(Latin: "Peace of God")
The Pax Dei was a popular religious movement of the Middle Ages. Beginning some time around 980, in the south of France, it was a peace movement dedicated to settling conflict and ameliorating the effects of war upon the innocent and weak. The movement was strongly millennial in its nature, and after its initial flowering in the late 10th and early 11th centuries, it slowly ebbed out, disappearing some time in the 13th century.
The focus of the Pax Dei was in the peace assemblies, mass congregations of people, who gathered in a troublespot to swear oaths of peace and to pray. Such meetings, exemplified by the Peace of Meuse in 1024 (where Robert II and the emperor Henry II met to swear peace), were often the occasion for the making of international peace treaties.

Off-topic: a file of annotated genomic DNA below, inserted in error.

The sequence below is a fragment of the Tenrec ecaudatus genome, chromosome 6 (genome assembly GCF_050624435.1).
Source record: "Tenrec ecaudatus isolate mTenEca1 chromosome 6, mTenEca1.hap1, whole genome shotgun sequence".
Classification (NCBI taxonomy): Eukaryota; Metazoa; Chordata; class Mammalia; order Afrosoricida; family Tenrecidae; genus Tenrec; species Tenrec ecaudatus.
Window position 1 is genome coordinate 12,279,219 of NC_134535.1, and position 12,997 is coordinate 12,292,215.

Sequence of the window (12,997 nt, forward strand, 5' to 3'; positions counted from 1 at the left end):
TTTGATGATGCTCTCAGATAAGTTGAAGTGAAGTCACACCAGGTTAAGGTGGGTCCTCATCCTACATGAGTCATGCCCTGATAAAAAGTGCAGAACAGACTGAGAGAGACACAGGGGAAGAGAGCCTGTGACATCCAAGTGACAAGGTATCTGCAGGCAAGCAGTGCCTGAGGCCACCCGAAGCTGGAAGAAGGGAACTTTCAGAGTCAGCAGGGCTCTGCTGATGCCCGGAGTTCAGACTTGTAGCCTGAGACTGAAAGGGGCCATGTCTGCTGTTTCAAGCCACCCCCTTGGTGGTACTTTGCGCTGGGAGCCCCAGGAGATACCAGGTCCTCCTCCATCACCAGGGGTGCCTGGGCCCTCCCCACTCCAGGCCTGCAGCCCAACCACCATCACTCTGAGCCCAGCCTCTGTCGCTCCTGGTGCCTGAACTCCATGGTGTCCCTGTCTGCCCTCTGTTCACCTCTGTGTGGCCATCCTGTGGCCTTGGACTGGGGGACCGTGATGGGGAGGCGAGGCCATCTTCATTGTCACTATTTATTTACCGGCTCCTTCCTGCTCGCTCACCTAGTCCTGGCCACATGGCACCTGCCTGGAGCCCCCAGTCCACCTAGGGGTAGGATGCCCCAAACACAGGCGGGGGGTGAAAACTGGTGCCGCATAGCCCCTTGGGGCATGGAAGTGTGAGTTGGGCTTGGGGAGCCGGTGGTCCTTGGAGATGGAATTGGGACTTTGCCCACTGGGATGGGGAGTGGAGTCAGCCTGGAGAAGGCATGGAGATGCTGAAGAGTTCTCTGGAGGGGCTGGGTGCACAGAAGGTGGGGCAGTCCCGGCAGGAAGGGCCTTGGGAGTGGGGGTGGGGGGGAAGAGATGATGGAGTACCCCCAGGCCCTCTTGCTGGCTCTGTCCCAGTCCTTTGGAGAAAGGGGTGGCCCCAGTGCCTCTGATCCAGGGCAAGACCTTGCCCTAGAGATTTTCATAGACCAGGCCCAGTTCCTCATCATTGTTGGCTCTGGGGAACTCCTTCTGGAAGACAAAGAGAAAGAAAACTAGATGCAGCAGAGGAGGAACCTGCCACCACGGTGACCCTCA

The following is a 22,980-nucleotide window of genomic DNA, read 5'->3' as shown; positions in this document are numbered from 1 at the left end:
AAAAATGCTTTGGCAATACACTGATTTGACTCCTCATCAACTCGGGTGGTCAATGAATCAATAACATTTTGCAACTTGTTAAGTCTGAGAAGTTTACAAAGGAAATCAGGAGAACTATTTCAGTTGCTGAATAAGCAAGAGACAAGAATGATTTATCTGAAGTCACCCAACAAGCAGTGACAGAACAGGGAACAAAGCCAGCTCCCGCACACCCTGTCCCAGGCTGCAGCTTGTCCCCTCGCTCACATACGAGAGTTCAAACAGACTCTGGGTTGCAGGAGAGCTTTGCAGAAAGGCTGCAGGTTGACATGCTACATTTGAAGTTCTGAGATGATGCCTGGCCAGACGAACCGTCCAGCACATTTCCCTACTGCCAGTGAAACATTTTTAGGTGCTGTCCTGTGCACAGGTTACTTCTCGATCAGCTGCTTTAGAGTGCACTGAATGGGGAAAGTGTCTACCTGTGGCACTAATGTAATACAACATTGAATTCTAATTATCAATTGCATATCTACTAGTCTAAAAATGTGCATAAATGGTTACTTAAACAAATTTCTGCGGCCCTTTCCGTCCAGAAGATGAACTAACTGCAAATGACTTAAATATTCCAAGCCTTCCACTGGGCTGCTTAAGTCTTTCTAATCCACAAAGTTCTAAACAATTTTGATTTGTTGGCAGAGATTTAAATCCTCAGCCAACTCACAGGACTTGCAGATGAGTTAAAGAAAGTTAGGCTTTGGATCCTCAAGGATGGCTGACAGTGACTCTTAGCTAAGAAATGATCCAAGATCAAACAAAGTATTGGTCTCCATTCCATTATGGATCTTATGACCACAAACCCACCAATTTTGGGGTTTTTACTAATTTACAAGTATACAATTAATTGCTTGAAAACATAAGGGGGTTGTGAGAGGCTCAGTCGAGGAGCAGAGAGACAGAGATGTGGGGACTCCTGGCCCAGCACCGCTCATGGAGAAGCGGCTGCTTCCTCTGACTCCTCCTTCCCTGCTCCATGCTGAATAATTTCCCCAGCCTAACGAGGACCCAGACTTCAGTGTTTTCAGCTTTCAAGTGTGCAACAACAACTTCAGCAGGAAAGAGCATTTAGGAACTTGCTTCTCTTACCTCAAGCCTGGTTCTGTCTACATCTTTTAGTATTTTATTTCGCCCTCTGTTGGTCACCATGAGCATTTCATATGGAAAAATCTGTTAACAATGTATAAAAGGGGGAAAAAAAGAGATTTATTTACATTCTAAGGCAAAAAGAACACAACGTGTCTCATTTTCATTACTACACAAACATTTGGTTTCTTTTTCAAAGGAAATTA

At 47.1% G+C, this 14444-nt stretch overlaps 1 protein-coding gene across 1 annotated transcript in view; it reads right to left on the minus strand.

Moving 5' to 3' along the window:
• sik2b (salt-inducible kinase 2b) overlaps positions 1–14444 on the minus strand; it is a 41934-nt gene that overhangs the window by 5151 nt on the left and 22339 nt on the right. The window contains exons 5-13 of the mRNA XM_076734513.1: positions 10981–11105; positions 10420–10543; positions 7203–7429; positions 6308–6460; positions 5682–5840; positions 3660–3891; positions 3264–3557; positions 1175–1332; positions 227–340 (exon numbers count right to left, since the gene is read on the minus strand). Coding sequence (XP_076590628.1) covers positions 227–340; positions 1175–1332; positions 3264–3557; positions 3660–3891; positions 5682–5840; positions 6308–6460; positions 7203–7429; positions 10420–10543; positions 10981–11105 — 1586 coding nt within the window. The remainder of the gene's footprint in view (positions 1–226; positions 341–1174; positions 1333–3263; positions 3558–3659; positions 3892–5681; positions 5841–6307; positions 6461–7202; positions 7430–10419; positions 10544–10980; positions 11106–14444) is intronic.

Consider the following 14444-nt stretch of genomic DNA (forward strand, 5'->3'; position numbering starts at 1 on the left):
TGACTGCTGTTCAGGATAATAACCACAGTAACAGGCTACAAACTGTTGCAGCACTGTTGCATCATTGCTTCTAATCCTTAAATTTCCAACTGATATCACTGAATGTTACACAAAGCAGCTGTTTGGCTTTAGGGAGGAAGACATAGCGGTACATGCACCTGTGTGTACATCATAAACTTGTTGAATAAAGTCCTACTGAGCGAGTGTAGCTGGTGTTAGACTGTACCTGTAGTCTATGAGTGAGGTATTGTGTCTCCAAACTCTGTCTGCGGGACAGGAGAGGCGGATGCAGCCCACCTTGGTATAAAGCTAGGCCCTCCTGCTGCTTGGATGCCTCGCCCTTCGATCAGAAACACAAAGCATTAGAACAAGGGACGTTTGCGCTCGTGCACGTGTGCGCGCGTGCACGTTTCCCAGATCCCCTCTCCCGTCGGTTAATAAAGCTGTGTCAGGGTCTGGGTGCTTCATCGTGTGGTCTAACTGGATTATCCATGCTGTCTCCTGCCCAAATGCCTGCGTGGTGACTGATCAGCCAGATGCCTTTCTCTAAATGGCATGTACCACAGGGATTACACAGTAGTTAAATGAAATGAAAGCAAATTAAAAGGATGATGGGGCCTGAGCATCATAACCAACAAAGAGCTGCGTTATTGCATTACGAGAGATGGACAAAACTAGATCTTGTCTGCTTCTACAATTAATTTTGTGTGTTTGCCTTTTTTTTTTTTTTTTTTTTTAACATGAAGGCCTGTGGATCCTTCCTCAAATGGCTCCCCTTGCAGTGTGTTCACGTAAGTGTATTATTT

In one sense, the Pax Dei movement may be viewed as a sort of internal Crusade within Christendom, since one of its fundamental principles, enunciated at the Peace of Narbonne in 1054, was that shedding Christian blood was fundamentally the same as shedding Christ's blood (note that no such prohibition applied to shedding the blood of non-Christians).
Initially, the movement only tried to protect "the meek" (i.e. noncombatants). A similar movement, the Treuga Dei, sought to ban conflict on holy days. Related concepts that they were, Pax Dei and Treuga Dei soon merged into a single movement.
The climax of the peace movements was the declaration by Pope Urban II of a universal peace throughout Christendom, for the duration of what was later to be known as the First Crusade. The net effect of this was the aggression within the military class of Europe which was suppressed by the peace movements was channelled into violent action abroad, as Church-sanctioned crusaders.